Grimsby’s Ragged Schools

ragged school.pngFounded in 1869 the Grimsby Ragged school took the first step towards providing its own home when the foundation stone of a new building in Albert Street was laid by the Countess of Yarborough.

 "Ragged Schools" were institutions to provide some education for very poor children whose parents either could not, or neglected to send them to school (compulsory education did not come in to power until 1870.) The Ragged schools were founded by philanthropic people and were conducted mostly on Sundays. This meant that the children attending them could only receive scanty instructions, but they had at least opportunity to learn and read and acquire knowledge of simple arithmetic.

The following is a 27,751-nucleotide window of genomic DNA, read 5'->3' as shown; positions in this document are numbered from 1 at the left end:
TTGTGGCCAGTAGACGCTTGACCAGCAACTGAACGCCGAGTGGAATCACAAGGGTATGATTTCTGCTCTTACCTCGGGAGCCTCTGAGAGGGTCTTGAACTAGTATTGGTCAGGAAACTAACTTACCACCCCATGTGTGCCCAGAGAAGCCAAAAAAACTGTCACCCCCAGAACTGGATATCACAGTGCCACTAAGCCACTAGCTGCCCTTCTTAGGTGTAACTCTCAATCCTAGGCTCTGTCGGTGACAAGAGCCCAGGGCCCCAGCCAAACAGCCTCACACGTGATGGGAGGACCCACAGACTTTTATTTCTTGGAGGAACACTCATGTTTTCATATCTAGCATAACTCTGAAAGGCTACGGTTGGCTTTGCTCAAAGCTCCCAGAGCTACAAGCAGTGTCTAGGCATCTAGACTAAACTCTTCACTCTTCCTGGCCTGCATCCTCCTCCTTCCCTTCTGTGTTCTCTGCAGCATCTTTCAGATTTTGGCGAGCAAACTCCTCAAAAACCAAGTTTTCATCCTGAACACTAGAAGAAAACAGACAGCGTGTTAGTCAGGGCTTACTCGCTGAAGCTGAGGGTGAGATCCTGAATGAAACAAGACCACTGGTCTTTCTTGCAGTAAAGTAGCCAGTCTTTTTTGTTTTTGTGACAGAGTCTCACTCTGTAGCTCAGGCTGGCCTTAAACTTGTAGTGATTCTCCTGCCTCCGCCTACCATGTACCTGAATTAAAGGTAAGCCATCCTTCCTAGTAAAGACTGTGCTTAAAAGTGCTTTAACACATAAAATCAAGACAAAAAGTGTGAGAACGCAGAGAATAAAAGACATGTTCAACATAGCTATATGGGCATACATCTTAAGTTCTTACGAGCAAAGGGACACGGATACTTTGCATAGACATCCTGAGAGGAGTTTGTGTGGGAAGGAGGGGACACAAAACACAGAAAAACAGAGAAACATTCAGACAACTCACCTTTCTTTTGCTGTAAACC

Grimsby's Ragged School was started on August 1 1869 by two working men T Hurst and Mark Humphrey. They had noted a large number of poorly dressed children wandering the streets on Sundays, so they hired a room in Freeman Street and enrolled about 60 children. As the numbers grew they changed premises to Nelson Street. Later the Nelson street property changed hands so they sought funds and built a hall in Albert Street. By this time there were 230 boys and girls regularly attending school.